The Royal Shakespeare Company’s micro-blogging treatment of the most famous love story of all has been running for ten days now. Enough time to pass judgment on a genuinely innovative take on Romeo & Juliet.
Such Tweet Sorrow has taken the story out of Verona into 21st Century England. Juliet is bored at school. Her sister, Jess, ran the London Marathon yesterday. The star-cross’d lovers now woo each other on Twitter.
The Twitter version is being improvised by a cast of six RSC actors, working over five weeks with a couple of authors and an RSC director. The timeline is designed to be real-time, so you see (a version of) Shakespeare’s story – the plot that is – unfolding on Twitter.
But not his poetry. As I write this, Tybalt has just come out with: “Could of sworn I just saw that prick @mercuteio leave. Surely he would have the balls to confront me.”
And that’s where I’m left thinking that in this case, the medium is not the message. Romeo and Juliet has seen countless interpretations. But it’s those that retain the poetry, some of the finest the English language will ever see, that work. Baz Luhrmann’s modern re-telling retains pride of place in my DVD collection as a faultless example of cinema. Even the exception – West Side Story – works as a musical, not as a version of Romeo and Juliet.
I applaud the RSC for trying. And I’m sure we’ll find an art form that prospers in Twitter. But for now, Shakespeare isn’t it.
Jenson Button wins Chinese Grand Prix
What has Great Ormond Street hospital got to do with Jenson Button’s victory in the Chinese Grand Prix this morning? Or come to think of it the UK National Air Traffic Control centre? The answer – the same pit lane technology underlies all three.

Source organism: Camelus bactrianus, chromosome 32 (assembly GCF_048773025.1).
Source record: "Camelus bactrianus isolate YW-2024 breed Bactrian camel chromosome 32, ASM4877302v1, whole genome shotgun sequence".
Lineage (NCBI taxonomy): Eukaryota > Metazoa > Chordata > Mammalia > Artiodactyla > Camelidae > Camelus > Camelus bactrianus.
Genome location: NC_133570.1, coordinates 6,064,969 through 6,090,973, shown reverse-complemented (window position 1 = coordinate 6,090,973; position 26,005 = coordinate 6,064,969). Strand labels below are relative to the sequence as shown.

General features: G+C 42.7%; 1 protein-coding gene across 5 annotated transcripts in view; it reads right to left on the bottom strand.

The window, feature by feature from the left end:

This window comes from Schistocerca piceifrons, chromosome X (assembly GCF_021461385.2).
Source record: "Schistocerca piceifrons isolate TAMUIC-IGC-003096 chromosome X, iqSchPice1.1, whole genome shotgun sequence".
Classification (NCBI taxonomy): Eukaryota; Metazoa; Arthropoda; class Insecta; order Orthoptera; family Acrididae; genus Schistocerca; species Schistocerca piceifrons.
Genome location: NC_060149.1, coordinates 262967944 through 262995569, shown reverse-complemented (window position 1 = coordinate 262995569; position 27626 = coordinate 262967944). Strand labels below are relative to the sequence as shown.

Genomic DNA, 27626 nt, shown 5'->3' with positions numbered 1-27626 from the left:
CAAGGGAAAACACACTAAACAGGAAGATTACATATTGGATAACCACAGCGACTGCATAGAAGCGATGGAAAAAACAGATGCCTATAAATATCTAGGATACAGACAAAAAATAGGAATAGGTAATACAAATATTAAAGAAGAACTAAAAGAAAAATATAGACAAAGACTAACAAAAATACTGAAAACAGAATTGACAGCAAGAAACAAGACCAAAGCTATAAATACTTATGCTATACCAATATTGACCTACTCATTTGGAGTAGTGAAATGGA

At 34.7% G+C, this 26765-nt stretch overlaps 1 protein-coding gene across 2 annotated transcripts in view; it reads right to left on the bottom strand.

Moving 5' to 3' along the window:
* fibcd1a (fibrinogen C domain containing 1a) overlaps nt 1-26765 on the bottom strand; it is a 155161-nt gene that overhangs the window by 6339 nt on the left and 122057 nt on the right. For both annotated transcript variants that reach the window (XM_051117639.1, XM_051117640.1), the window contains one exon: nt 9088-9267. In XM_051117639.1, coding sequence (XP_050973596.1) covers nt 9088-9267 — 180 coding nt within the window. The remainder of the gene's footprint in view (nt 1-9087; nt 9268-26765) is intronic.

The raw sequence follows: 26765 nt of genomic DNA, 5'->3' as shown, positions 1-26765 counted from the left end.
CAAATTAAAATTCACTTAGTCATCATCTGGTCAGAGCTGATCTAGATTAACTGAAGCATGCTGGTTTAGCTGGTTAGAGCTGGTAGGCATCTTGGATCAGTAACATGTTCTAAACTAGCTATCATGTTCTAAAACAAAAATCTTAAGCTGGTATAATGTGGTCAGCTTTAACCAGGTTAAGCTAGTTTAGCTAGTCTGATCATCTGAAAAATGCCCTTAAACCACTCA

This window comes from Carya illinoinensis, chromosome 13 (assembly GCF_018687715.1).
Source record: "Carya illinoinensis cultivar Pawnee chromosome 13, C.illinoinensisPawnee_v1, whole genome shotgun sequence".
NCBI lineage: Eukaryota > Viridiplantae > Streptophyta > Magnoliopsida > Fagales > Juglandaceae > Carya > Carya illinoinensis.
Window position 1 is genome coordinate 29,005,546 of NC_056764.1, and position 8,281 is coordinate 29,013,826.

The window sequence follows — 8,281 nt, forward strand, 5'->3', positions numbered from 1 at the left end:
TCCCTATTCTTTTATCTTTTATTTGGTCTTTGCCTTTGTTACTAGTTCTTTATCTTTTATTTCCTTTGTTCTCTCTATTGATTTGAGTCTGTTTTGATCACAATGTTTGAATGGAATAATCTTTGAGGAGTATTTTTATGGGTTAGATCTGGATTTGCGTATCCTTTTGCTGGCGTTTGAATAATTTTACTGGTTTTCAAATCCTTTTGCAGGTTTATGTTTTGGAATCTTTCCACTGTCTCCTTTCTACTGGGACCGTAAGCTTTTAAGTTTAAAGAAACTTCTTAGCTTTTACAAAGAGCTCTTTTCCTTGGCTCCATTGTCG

Last week Mclaren won probably their quietest victory of the year – NESTA’s Open Innovation award. The award is the result of years of collaborating with radically different clients for mutual advantage. At Great Ormond Street hospital its pit-stop crews helped streamline the handover between surgery and intensive care, leading to new hospital protocols now saving children’s lives. At National Air Traffic Services (NATS) staff have been working with McLaren’s engineers to map Heathrow’s taxiways and runways much as they do a Formula 1 track. Then they turn the data into clear visualizations, so air-traffic controllers can plan more effectively, ensuring a more efficient airport, less taxiway waiting time, fewer luggage-collection delays, more predictable schedules for departing passengers.
Open innovation takes a breakthrough or entrepreneurial idea from one sector and applies it to a completely different industry or sector – the further away the better. So Formula One thinking is used to save lives and boost business effectiveness. As we look harder for radical innovation, it’s most likely to be this sort of application of technology in a completely new environment that will deliver spectacular progress.
Right now, it’s not what Jenson Button is thinking about. Nor probably air traffic controllers in the first quiet weekend the skies over Heathrow have enjoyed. But if we need to start to re-think our reliance on air travel, then maybe we should be looking harder than ever at truly open innovation.